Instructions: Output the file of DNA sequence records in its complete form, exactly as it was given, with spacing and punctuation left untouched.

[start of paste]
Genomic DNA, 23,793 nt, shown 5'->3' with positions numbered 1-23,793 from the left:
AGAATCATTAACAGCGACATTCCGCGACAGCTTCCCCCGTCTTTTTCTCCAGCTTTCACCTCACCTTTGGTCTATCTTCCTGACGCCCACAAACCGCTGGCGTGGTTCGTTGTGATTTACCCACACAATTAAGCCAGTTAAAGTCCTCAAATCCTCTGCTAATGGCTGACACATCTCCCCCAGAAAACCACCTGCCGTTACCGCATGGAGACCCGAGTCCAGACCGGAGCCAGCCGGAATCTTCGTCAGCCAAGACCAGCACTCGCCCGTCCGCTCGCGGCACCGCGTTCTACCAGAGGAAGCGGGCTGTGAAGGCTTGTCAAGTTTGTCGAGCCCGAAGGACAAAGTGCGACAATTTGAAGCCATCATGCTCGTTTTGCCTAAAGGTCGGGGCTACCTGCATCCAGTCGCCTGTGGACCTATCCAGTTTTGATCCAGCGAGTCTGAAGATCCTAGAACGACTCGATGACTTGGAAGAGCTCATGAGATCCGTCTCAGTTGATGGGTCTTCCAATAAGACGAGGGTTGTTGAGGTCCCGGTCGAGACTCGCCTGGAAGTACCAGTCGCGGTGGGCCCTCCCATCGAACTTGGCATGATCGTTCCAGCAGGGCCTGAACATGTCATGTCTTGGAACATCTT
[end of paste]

Genomic DNA, 23,793 nt, shown 5'->3' with positions numbered 1-23,793 from the left:
AGAATCATTAACAGCGACATTCCGCGACAGCTTCCCCCGTCTTTTTCTCCAGCTTTCACCTCACCTTTGGTCTATCTTCCTGACGCCCACAAACCGCTGGCGTGGTTCGTTGTGATTTACCCACACAATTAAGCCAGTTAAAGTCCTCAAATCCTCTGCTAATGGCTGACACATCTCCCCCAGAAAACCACCTGCCGTTACCGCATGGAGACCCGAGTCCAGACCGGAGCCAGCCGGAATCTTCGTCAGCCAAGACCAGCACTCGCCCGTCCGCTCGCGGCACCGCGTTCTACCAGAGGAAGCGGGCTGTGAAGGCTTGTCAAGTTTGTCGAGCCCGAAGGACAAAGTGCGACAATTTGAAGCCATCATGCTCGTTTTGCCTAAAGGTCGGGGCTACCTGCATCCAGTCGCCTGTGGACCTATCCAGTTTTGATCCAGCGAGTCTGAAGATCCTAGAACGACTCGATGACTTGGAAGAGCTCATGAGATCCGTCTCAGTTGATGGGTCTTCCAATAAGACGAGGGTTGTTGAGGTCCCGGTCGAGACTCGCCTGGAAGTACCAGTCGCGGTGGGCCCTCCCATCGAACTTGGCATGATCGTTCCAGCAGGGCCTGAACATGTCATGTCTTGGAACATCTT